Iowa Senate Democrats play politics with Board of Medicine appointments
Appointing Iowans to our State Boards and Commissions is a humbling responsibility. As Governor of this state, it’s a responsibility I take very seriously. That’s why it was so disappointing and unfortunate to see 18 Senate Democrats inject petty partisan politics when they failed to reconfirm Diane Clark and Dr. Hamed Tewfik to the Iowa Board of Medicine last month before the 2017 legislative session adjourned.
Diane Clark, the first non-physician chair of the Board of Medicine from Lake Mills, and Dr. Hamed Tewfik, a physician from Iowa City, each needed two-thirds support in the 50-member Senate. That meant they required 34 yes votes to be reconfirmed. Each received 32 votes, including two Senate Democrats and the lone Independent in the body.
Senate Democrats said they chose not to reconfirm Ms. Clark and Dr. Tewfik because of the votes they cast to ban remotely administering abortion-inducing pills, or tele-med abortions. At the time, the Board of Medicine cited health and safety concerns and issued a rule requiring physicians to personally perform a physical examination and dispense the drugs. The Board of Medicine took a thoughtful and meaningful approach to a very difficult and personal issue.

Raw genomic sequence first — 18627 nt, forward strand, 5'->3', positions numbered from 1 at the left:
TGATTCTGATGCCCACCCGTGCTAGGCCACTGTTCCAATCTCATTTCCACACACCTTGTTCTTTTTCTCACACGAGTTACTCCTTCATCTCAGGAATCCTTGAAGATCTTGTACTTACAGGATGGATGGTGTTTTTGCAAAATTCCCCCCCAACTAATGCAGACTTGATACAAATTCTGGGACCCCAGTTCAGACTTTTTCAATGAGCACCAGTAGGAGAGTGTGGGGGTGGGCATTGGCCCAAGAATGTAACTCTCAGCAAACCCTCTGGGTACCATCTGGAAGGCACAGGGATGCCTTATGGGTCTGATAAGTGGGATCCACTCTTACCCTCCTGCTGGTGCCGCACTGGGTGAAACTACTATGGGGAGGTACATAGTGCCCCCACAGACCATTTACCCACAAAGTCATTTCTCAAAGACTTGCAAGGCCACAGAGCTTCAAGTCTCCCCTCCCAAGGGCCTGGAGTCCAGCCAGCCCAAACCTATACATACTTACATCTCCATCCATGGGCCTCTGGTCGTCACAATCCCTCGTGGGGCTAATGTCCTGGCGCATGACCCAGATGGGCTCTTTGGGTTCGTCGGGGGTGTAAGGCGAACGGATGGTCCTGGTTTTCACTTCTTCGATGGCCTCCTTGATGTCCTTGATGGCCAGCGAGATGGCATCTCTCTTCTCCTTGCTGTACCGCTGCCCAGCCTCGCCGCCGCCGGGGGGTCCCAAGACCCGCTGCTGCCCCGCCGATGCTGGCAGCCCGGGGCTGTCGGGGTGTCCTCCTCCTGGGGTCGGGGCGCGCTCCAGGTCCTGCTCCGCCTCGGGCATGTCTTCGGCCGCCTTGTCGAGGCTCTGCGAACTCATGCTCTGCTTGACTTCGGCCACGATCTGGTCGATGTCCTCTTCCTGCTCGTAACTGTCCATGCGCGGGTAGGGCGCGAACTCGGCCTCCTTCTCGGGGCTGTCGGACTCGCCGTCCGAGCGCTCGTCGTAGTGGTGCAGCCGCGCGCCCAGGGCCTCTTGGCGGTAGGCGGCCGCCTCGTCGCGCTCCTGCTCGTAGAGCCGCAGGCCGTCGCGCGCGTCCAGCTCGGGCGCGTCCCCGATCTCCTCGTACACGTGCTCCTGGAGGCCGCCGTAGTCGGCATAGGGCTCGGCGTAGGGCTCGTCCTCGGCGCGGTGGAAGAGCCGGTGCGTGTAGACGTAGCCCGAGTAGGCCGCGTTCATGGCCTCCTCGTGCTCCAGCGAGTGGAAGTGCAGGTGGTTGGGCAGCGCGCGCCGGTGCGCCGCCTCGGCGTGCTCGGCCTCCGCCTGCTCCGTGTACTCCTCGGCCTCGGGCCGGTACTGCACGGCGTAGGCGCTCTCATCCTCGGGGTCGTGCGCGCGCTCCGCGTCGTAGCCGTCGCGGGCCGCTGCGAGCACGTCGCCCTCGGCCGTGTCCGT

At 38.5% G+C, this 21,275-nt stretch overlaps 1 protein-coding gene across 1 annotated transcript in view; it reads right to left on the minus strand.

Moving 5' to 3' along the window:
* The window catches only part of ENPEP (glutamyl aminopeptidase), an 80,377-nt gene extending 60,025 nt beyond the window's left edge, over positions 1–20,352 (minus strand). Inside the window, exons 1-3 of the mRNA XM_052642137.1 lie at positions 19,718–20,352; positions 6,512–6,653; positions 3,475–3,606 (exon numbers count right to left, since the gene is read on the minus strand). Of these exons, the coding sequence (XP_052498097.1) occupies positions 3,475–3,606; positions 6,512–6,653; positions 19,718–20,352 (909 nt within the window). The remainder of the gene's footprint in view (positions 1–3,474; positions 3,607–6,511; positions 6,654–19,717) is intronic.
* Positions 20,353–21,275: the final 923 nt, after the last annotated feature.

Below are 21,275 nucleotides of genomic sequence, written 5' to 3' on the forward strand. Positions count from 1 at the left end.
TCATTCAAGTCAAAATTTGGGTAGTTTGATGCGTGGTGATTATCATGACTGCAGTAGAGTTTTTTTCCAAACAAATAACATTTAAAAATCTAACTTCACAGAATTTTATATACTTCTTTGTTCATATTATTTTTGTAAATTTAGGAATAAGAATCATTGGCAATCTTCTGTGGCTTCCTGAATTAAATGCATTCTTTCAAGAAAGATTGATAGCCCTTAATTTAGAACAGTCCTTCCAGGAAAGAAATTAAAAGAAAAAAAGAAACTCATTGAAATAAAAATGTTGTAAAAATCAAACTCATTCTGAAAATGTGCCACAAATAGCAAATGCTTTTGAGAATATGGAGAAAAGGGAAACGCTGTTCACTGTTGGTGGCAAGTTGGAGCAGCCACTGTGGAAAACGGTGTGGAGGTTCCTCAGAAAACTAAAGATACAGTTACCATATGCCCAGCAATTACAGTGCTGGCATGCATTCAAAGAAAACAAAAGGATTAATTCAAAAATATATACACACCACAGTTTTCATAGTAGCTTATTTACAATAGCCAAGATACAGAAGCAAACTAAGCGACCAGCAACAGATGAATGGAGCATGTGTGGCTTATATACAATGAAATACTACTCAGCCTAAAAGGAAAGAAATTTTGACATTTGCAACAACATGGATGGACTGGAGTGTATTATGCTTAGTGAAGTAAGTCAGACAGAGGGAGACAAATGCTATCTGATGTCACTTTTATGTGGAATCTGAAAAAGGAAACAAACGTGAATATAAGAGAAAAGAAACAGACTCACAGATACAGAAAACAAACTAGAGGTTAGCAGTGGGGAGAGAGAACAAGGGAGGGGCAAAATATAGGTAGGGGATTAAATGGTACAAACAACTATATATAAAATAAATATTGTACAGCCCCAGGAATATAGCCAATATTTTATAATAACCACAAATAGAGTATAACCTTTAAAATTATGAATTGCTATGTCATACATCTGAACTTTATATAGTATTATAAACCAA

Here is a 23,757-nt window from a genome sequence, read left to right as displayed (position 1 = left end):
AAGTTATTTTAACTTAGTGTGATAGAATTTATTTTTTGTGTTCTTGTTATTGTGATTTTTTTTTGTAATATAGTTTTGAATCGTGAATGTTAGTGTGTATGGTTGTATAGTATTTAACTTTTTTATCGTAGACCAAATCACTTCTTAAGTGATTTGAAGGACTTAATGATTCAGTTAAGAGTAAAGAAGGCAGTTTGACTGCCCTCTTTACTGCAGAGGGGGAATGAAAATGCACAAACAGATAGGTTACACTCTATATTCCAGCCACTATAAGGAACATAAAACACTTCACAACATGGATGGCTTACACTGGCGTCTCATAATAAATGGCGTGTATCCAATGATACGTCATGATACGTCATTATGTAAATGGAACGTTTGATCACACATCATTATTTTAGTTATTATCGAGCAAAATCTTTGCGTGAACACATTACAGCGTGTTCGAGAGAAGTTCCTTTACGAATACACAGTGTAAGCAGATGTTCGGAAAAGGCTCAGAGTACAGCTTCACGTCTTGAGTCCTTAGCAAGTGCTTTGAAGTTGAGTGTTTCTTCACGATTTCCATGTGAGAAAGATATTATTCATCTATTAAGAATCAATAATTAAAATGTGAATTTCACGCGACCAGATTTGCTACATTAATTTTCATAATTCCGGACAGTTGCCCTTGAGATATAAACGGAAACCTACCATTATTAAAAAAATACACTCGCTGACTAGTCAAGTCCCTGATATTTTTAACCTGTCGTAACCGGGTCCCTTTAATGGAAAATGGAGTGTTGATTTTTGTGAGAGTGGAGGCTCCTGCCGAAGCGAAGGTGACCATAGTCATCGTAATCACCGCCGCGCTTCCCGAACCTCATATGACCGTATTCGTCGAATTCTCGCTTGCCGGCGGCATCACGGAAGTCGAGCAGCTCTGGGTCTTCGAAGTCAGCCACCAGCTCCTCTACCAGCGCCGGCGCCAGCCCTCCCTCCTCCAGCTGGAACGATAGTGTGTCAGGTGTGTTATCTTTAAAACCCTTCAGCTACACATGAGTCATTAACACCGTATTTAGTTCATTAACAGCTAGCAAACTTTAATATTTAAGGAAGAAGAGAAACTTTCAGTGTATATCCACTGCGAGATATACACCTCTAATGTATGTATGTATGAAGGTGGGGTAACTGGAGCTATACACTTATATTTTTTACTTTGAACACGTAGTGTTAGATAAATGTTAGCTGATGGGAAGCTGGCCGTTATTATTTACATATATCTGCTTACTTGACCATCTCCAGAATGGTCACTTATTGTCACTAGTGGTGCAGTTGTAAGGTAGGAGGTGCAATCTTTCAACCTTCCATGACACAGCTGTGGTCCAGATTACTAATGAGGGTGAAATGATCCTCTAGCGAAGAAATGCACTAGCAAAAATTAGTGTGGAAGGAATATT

But in my view, what really happened was just partisan politics. Because Democrats are in the minority, they used a 34 vote threshold — higher than most other states and the United States Senate — to take down two highly qualified Iowans from serving. They didn’t deserve this. Diane Clark and Dr. Tewfik are the epitome of what it means to be a good public servant. Conscientious, smart, and willing to volunteer their time and effort to serve Iowans. They have taken the time and carefully studied the complex issues the Board of Medicine dealt with the last three years.
Dr. Tewfik, an immigrant who arrived in the United States in the 1970s, is a wonderful physician who has served his patients and community with the utmost care at the Iowa City Cancer Treatment Center. Ms. Clark, a retired nurse, has extensive expertise serving as physician services administrator for the Mayo Health System’s Medical Center, been active in the Federation of State Medical Boards and was also an Iowa commissioner for the Interstate Medical Licensure Compact Commission.
It’s truly unfortunate that two highly qualified individuals, who volunteered their time to serving Iowans, are prevented from serving another term on the Board of Medicine because Senate Democrats chose to play the worst kind of petty, personal retribution because of bitterness over losing the election and setting a new direction in the Iowa Senate.
At the national level and in 46 other states, nominees are confirmed by a majority. I believe it’s time for Iowa to change the law, join the majority of states, and confirm by majority vote.
• Terry Branstad is governor of Iowa.